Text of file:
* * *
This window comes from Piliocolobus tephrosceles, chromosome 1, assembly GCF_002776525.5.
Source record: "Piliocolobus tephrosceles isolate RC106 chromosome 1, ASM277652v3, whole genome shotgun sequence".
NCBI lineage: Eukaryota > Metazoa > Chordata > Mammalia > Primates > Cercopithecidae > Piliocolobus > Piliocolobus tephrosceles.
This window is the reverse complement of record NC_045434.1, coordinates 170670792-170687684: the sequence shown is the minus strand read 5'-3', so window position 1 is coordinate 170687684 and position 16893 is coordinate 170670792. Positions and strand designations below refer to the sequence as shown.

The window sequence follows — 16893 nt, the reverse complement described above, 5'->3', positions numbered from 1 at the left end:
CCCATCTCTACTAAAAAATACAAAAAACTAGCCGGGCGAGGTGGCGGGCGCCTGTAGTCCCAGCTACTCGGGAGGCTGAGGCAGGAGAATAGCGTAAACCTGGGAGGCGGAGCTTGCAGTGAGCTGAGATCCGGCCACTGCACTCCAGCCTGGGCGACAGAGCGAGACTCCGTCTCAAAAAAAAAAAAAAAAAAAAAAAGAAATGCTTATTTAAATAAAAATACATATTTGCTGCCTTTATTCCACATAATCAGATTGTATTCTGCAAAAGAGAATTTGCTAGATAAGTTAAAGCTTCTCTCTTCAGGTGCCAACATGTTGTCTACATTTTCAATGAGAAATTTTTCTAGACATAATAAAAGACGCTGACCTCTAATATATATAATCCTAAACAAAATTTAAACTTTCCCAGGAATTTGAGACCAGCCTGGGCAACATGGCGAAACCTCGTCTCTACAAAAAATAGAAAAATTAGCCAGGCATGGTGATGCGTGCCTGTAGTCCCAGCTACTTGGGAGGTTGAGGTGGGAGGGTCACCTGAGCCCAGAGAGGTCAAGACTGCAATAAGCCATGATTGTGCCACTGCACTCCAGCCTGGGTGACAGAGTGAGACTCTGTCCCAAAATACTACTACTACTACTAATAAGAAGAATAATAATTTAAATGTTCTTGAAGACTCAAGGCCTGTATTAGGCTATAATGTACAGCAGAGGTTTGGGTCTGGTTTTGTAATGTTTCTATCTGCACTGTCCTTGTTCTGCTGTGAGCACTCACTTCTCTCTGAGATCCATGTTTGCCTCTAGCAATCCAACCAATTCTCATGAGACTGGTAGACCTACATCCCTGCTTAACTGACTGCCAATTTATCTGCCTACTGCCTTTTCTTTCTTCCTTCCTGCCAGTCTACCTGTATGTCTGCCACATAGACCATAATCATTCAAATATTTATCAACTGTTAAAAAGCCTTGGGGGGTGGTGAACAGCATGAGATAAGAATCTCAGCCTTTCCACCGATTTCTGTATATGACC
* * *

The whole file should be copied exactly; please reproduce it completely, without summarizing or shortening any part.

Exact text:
This window comes from Piliocolobus tephrosceles, chromosome 1, assembly GCF_002776525.5.
Source record: "Piliocolobus tephrosceles isolate RC106 chromosome 1, ASM277652v3, whole genome shotgun sequence".
NCBI lineage: Eukaryota > Metazoa > Chordata > Mammalia > Primates > Cercopithecidae > Piliocolobus > Piliocolobus tephrosceles.
This window is the reverse complement of record NC_045434.1, coordinates 170670792-170687684: the sequence shown is the minus strand read 5'-3', so window position 1 is coordinate 170687684 and position 16893 is coordinate 170670792. Positions and strand designations below refer to the sequence as shown.

The window sequence follows — 16893 nt, the reverse complement described above, 5'->3', positions numbered from 1 at the left end:
CCCATCTCTACTAAAAAATACAAAAAACTAGCCGGGCGAGGTGGCGGGCGCCTGTAGTCCCAGCTACTCGGGAGGCTGAGGCAGGAGAATAGCGTAAACCTGGGAGGCGGAGCTTGCAGTGAGCTGAGATCCGGCCACTGCACTCCAGCCTGGGCGACAGAGCGAGACTCCGTCTCAAAAAAAAAAAAAAAAAAAAAAAGAAATGCTTATTTAAATAAAAATACATATTTGCTGCCTTTATTCCACATAATCAGATTGTATTCTGCAAAAGAGAATTTGCTAGATAAGTTAAAGCTTCTCTCTTCAGGTGCCAACATGTTGTCTACATTTTCAATGAGAAATTTTTCTAGACATAATAAAAGACGCTGACCTCTAATATATATAATCCTAAACAAAATTTAAACTTTCCCAGGAATTTGAGACCAGCCTGGGCAACATGGCGAAACCTCGTCTCTACAAAAAATAGAAAAATTAGCCAGGCATGGTGATGCGTGCCTGTAGTCCCAGCTACTTGGGAGGTTGAGGTGGGAGGGTCACCTGAGCCCAGAGAGGTCAAGACTGCAATAAGCCATGATTGTGCCACTGCACTCCAGCCTGGGTGACAGAGTGAGACTCTGTCCCAAAATACTACTACTACTACTAATAAGAAGAATAATAATTTAAATGTTCTTGAAGACTCAAGGCCTGTATTAGGCTATAATGTACAGCAGAGGTTTGGGTCTGGTTTTGTAATGTTTCTATCTGCACTGTCCTTGTTCTGCTGTGAGCACTCACTTCTCTCTGAGATCCATGTTTGCCTCTAGCAATCCAACCAATTCTCATGAGACTGGTAGACCTACATCCCTGCTTAACTGACTGCCAATTTATCTGCCTACTGCCTTTTCTTTCTTCCTTCCTGCCAGTCTACCTGTATGTCTGCCACATAGACCATAATCATTCAAATATTTATCAACTGTTAAAAAGCCTTGGGGGGTGGTGAACAGCATGAGATAAGAATCTCAGCCTTTCCACCGATTTCTGTATATGACC